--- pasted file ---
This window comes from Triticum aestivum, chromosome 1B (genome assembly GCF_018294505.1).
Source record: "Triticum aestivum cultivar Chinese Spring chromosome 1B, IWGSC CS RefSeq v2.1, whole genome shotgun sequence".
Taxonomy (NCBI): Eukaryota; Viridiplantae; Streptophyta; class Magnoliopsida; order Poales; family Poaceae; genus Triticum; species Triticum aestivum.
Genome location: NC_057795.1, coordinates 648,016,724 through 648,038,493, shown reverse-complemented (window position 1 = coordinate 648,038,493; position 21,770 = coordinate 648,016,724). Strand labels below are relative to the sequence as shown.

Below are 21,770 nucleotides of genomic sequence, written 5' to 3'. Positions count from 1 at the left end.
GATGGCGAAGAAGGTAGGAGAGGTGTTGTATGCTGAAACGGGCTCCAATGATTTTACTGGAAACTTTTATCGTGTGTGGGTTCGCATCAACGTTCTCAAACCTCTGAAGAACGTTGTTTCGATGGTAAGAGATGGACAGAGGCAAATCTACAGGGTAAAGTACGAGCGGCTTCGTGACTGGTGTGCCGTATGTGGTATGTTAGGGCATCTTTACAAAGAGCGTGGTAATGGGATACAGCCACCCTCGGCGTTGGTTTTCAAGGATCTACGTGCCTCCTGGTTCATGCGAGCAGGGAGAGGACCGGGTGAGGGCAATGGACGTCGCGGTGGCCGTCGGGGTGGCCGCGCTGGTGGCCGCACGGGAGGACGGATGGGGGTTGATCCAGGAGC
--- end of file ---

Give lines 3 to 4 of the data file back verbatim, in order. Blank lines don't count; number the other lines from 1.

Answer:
Taxonomy (NCBI): Eukaryota; Viridiplantae; Streptophyta; class Magnoliopsida; order Poales; family Poaceae; genus Triticum; species Triticum aestivum.
Genome location: NC_057795.1, coordinates 648,016,724 through 648,038,493, shown reverse-complemented (window position 1 = coordinate 648,038,493; position 21,770 = coordinate 648,016,724). Strand labels below are relative to the sequence as shown.